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August 1, 2009

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Anti-flooding measures to be speeded up

EFFORTS to improve the local drainage network will be intensified after the end of the year when many World Expo-related construction projects come to an end, water bureau officials said yesterday.

The flood-control authorities were again inundated with complaints from residents after Thursday's rainstorm which flooded more than 70 streets.

Residents said it recalled August 25 last year when there was serious flooding across town, and they blamed the authorities for making little improvement in flood-control measures.

However, Shanghai Water Affairs Bureau officials insisted their efforts over the past year to make streets more able to resist flooding had paid off.

"Water drained from the flooded streets much more quickly on Thursday compared to the situation during the similar stormy rain last August," Ma Yuandong, director of Shanghai Water Affairs Bureau's Water Drainage Office, told reporters yesterday.

He said the local government had increased investment to streamline anti-flood systems citywide, especially in spots most vulnerable to heavy rainfall, since last August. Some 200 million yuan (US$29 million) would have been spent on such projects by the end of the year.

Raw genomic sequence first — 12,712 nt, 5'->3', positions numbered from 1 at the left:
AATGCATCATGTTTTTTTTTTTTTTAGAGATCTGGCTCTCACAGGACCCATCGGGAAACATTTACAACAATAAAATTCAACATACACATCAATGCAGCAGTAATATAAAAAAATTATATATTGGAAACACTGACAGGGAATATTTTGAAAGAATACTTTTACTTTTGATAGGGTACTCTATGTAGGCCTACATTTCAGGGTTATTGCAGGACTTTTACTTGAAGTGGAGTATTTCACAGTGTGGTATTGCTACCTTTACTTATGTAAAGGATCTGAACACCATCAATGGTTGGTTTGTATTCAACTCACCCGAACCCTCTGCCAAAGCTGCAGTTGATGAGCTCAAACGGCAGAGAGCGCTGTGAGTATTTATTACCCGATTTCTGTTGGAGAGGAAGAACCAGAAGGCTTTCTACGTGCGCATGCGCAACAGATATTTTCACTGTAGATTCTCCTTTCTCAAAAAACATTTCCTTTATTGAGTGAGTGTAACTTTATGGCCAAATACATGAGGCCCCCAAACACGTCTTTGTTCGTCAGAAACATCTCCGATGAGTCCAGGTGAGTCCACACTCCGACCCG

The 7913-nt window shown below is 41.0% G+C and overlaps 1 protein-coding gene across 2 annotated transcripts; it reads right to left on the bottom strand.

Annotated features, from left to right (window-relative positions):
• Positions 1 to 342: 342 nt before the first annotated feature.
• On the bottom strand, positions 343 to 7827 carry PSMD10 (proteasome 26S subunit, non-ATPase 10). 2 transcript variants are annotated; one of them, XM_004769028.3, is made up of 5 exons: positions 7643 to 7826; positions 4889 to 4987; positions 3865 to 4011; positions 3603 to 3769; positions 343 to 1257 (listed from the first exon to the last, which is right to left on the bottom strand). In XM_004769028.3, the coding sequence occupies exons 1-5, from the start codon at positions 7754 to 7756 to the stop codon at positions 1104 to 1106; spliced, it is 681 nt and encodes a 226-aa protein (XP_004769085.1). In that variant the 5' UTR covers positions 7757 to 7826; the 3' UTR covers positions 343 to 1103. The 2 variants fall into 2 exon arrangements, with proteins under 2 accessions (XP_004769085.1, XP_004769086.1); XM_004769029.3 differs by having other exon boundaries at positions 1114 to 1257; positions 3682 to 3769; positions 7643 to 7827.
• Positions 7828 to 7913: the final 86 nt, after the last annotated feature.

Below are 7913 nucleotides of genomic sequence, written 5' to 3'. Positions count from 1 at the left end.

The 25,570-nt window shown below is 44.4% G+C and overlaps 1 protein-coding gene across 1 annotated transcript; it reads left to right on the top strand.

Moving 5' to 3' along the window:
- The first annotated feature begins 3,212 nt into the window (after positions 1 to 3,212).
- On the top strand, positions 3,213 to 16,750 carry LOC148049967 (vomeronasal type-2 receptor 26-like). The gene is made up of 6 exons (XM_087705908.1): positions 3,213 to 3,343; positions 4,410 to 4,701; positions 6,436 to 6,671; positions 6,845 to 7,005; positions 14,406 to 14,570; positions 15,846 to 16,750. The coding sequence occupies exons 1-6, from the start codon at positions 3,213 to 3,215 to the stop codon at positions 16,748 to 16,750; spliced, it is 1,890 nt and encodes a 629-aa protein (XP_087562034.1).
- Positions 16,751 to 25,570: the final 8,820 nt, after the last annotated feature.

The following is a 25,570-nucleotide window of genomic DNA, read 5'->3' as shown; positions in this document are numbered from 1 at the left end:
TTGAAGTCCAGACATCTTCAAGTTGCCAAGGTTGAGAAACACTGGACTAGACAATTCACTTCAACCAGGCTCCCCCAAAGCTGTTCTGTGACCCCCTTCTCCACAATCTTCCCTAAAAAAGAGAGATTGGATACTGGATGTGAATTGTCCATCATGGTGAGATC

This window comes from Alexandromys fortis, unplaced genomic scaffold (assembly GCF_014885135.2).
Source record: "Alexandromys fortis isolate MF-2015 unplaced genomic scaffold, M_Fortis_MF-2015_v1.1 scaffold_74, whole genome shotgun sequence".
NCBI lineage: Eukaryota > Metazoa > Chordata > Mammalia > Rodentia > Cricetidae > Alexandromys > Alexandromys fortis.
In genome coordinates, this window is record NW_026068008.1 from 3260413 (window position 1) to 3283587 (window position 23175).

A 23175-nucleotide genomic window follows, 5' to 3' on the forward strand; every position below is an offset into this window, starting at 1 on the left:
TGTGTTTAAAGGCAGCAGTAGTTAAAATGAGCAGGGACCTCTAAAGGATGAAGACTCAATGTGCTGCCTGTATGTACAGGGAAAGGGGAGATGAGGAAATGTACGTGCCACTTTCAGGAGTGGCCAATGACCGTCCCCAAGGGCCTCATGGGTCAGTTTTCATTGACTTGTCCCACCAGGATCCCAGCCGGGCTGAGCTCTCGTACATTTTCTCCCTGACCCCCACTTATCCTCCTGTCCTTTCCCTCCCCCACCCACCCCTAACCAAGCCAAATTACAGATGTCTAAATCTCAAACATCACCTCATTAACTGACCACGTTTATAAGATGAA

"Due to the extensive construction projects being carried out across the city at the same time now, it's difficult to replace the old and small drainage pipes with larger ones in large quantities or very quickly," Ma said.

And the lack of available land in downtown areas also makes it difficult to set up new pump stations to help with flood draining, he said.

Ma said the bureau had been carrying out improvement by all possible approaches since last year, such as sending more workers to maintain drainage pipes during the night and replace insufficient facilities wherever possible. Forty of 51 local streets with inadequate sewage support have been improved this year.

"The improvement did lead to a change, but just not so noticeable maybe to the public," Ma said.

The rain hit downtown at around noon on Thursday and by about 4pm, Hongqiao Road, one of the most heavily affected, had been cleared of water. On August 25 last year, it took 12 hours for the flood to drain away.

Thursday's rain was measured at 139.8 millimeters per hour at its peak. Such a downpour would be expected in Shanghai just once every 70 years, the bureau said.


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